Current Practice: From the Sublime to the Ridiculous

Our conversations with a variety of HR executives over the past months about their departments’ involvement with their organizations’ ES initiatives have both inspired and entertained us and confirmed that the state of practice is all over the map. The rare HR executive can talk at length about their role in shaping, implementing, and supporting their organizations’ ES initiatives. Not surprising, this occurs in organizations in which HR functions as a strategic partner in organizational success.

Most executives have directed us to their organization’s sustainability manager, of whom they are aware but do not deal with directly. In other words, their organizations have ES initiatives, but the HR function plays no role in them. Some HR executives are simply unaware of their organizations’ ES initiatives, even though these ES initiatives are featured on their organizations’ Web sites. It’s not clear if these executives are truly out of the loop as to what’s going on in their organizations or whether what’s on the Internet is simply window dressing for consumers, and the organizations truly lack an ES initiative. To bring up the rear is the HR executive who reacted to our inquiry with an emotional tirade about how global warming is a hoax! Clearly, there is work to be done.

Our interviews with HR vendors at SIOP were surprisingly discouraging. We asked each of the vendors who might possibly have something to offer to support an ES initiative whether they had such a product, and none of them did. Some vendors could point out what their organization did to be environmentally sustainable (bring ceramic cups to work, turn off/unplug computers, etc.), but no one could speak to having incorporated anything into their selection systems, job analysis systems, engagement surveys, and so on that addressed ES initiatives. They stated that their customers haven’t yet asked for anything like this, which no doubt reflects the current lack of HR involvement in organizational ES initiatives. But that shouldn’t stand in the way of them (or you) taking a proactive approach to developing what will (hopefully) soon be requested.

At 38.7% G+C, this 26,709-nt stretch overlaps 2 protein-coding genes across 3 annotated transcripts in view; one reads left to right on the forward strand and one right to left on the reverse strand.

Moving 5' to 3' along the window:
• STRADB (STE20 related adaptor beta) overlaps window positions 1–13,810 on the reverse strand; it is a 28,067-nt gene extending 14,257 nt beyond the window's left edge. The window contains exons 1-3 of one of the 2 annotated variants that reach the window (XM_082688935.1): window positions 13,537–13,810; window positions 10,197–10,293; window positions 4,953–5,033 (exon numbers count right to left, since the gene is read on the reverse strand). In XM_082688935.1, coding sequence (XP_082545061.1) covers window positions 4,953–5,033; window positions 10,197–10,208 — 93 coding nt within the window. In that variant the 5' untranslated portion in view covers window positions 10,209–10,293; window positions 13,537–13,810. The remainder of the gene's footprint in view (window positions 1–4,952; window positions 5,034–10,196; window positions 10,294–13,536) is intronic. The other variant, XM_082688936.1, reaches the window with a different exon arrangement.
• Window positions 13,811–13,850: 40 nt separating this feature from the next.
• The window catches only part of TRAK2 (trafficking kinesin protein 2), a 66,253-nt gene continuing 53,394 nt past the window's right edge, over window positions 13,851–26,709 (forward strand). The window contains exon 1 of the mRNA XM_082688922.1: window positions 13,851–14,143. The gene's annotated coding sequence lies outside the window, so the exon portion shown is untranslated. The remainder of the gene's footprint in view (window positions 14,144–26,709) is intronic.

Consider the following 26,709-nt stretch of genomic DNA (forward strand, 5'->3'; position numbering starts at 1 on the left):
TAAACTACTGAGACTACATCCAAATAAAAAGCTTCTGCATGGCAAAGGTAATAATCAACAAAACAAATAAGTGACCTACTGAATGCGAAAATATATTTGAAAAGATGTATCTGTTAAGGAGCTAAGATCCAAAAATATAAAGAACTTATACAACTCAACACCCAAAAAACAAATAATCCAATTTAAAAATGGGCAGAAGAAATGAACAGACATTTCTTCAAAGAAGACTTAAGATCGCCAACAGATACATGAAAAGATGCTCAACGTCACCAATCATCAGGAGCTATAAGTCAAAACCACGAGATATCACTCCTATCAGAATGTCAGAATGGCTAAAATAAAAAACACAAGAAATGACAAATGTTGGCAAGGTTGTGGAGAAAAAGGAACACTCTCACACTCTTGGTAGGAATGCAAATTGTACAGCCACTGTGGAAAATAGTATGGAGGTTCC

Gaps to Fill: How I-O Psychologists Can Contribute

I-O psychologists hold a variety of positions from which they can influence organizational practices. I-O psychologists who are positioned as HR executives have the opportunity to help shape their organizations’ ES initiatives. This will require that they reach across functional boundaries to involve their HR functions in the ES initiatives. In all but those rare cases in which the ES initiative is organization wide and HR is truly a strategic partner in business initiatives, the HR function will likely not be invited to the party, simply because it might not be obvious to organizational others what HR can contribute. In such cases, HR executives will need to make a case for the importance of behavior change and the key role that HR practices can/must play in obtaining necessary employee involvement and secure behavior change.